_The four-eyes principle means that a certain activity, i.e. a decision, transaction, etc., must be approved by at least two people. This controlling mechanism is used to facilitate delegation of authority and increase transparency. The processes in UNIDO’s new business model are based on the four-eyes principle, which are facilitated by electronic approvals and workflows in the ERP system. This approach not only ensures the efficiency of processes by enabling fast decision-making while ensuring effective control and monitoring, but also brings about cultural change. Staff members are able to perform these processes irrespective whether they are at Headquarters or in the field. _

There are two really interesting (highlighted in bold text) fragments in this definition that we’ll be applying in our implementation example:

  1. “…facilitated by electronic approvals…”
  2. “…workflows in the ERP system.”

Both of these aspects, automated approval using a rule based system and process automation workflows, can be applied to our software DevOps delivery model.

#tutorial #devops #jboss #red hat #developer #operations #process automation #workshop #devops process #devops processes

Overview Of Azure ML And ML Studio

In this article, we are going to learn about Azure ML and ML Studio. As we know Azure is Microsoft Cloud computing service. And Machine learning supported by Azure is called Azure ML. It’s a complete automated framework to build, teach, train and deploy as a web service and have visual development environment to make it easy for data scientists.

Benefits of having Azure ML as a cloud solution,

  1. It’s providing Azure ML Studio which it uses to create model and deploy instantly.
  2. Visual user interface, drag and drop feature, real time data visualization.
  3. All projects, experiments are stored in the cloud. You can access it from anywhere.
  4. Almost all input data types are supported by Azure ML as data source.
  5. Extend model using R and Python or use trained model as module.

Supported Input data types

  1. Hive
  2. HTTP
  3. MySQL
  4. SQL Server
  5. PostgreSQL
  6. Power Query
  7. SharePoint
  8. Azure DB
  9. Web API
  10. Local Files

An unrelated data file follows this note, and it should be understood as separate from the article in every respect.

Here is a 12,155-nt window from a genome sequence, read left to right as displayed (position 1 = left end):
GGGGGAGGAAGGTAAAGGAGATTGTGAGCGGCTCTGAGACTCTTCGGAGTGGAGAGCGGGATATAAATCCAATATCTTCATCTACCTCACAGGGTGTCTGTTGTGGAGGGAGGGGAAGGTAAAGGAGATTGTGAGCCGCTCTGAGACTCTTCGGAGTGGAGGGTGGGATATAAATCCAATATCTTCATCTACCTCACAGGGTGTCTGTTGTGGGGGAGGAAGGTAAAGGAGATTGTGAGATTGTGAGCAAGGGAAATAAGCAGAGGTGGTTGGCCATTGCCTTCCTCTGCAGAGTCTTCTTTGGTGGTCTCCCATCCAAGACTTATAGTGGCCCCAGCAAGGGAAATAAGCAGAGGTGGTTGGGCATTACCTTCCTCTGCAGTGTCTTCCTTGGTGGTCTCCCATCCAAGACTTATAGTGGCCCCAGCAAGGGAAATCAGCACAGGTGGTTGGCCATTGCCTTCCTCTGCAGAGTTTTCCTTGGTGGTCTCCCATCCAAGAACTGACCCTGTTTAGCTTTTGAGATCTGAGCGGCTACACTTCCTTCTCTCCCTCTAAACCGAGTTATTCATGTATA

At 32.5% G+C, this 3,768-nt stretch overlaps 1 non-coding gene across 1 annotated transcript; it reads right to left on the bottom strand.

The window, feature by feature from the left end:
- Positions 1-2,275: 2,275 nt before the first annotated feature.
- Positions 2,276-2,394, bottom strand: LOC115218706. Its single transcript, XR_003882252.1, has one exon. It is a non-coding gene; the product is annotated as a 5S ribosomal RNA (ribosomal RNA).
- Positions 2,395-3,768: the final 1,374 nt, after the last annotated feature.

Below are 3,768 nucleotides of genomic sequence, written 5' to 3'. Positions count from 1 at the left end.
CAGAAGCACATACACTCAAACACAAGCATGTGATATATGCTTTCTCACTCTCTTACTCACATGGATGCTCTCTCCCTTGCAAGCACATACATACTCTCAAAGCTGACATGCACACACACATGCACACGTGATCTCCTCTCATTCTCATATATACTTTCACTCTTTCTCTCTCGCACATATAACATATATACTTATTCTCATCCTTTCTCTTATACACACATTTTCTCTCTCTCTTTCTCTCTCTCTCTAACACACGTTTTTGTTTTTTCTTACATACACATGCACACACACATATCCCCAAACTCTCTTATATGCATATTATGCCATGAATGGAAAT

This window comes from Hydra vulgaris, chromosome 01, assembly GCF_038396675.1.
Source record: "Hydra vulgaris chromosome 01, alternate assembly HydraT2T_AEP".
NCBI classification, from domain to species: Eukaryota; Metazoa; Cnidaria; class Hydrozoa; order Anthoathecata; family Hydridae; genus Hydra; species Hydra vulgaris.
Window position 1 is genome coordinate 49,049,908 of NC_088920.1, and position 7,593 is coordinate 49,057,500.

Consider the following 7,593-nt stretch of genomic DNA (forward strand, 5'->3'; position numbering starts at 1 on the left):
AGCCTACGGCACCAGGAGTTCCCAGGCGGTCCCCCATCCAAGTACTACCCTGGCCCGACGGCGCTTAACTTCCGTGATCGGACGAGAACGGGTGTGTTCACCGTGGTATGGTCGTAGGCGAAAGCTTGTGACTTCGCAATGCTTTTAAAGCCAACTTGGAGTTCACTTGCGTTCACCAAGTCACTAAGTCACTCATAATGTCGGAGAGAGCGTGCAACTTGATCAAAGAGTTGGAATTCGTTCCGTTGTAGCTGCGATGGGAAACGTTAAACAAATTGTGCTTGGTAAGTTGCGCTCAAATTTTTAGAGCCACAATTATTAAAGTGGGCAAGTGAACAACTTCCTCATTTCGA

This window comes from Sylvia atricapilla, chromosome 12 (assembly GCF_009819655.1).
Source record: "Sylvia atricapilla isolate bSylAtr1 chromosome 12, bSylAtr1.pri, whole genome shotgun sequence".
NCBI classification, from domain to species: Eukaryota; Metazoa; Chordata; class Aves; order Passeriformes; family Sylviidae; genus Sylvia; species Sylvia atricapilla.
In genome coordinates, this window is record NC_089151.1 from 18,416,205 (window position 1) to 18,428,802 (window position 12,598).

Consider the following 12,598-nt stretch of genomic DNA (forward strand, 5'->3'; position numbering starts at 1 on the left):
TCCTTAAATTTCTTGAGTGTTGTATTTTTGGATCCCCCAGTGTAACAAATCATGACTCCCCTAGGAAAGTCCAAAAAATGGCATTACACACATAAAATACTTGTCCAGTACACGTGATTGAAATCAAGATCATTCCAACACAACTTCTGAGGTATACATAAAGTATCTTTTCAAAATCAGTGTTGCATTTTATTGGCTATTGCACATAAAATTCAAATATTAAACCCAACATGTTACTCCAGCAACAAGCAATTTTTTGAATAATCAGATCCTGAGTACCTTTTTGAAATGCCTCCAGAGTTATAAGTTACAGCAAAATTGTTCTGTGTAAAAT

11. Teradata

There are many other data sources; you can check it on the Microsoft portal.

Azure ML Studio

Here I will give an overview of Azure ML Studio. You need to sign up in Azure portal and select Machine Learning Studio to launch it. It opens in the browser and looks like the below image.

Overview Of Azure ML And ML Studio

It’s workbench software which has predefined protocols to follow while building and training a model. As per the image, the visual workspace enables developers to quickly create models and visualize data with just some clicks.

It has 6 high level navigations menus and those are Projects, Experiments, Web Service, Dataset, Trained Model and Settings.

Overview Of Azure ML And ML Studio


It lists all projects and models created by users. Project contains combinations of all module experiments and datasets.


It allows developers to build, test and iterate multiple times on either its new model or existing model. You can copy models and do many experiments and get accurate predictive results.

Web Service

Tested and trained models are deployed as web services as public APIs to use outside of the Azure environment. It predict results based on input parameters. It returns value based on trained deployed model data.


Dataset contains uploaded datasets in Azure ML studio. It lists uploaded datasets and you can also pick from Microsoft sample datasets, which can be utilized for your experiments. You can use big New + buttons to add data files from your local computer.

Trained Model

Save your trained models and experiment for future uses.


Settings tab allows us to view and edit workspace and regenerate authorization token.

Overview Of Azure ML And ML Studio

#azure #overriew #azure-ml #ml-studio

Wiley  Mayer

Wiley Mayer


TestProject Open SDK for Java - Software Testing Material

TestProject is a free automation tool that promises to give painless automation experience. It has the feature of record and plays associated with a developer SDK. It also has the capability to build and utilize addons as per need. It is based on automation tools like Appium and Selenium.

Having said that, TestProject removes the complication of maintaining and downloading multiple browser drivers required for testing an application in various platforms and browsers. This is overcome by having an executable file that can run in the majority of browsers and devices.

#automation #automation testing #codeless test automation #scriptless test automation #test automation #testproject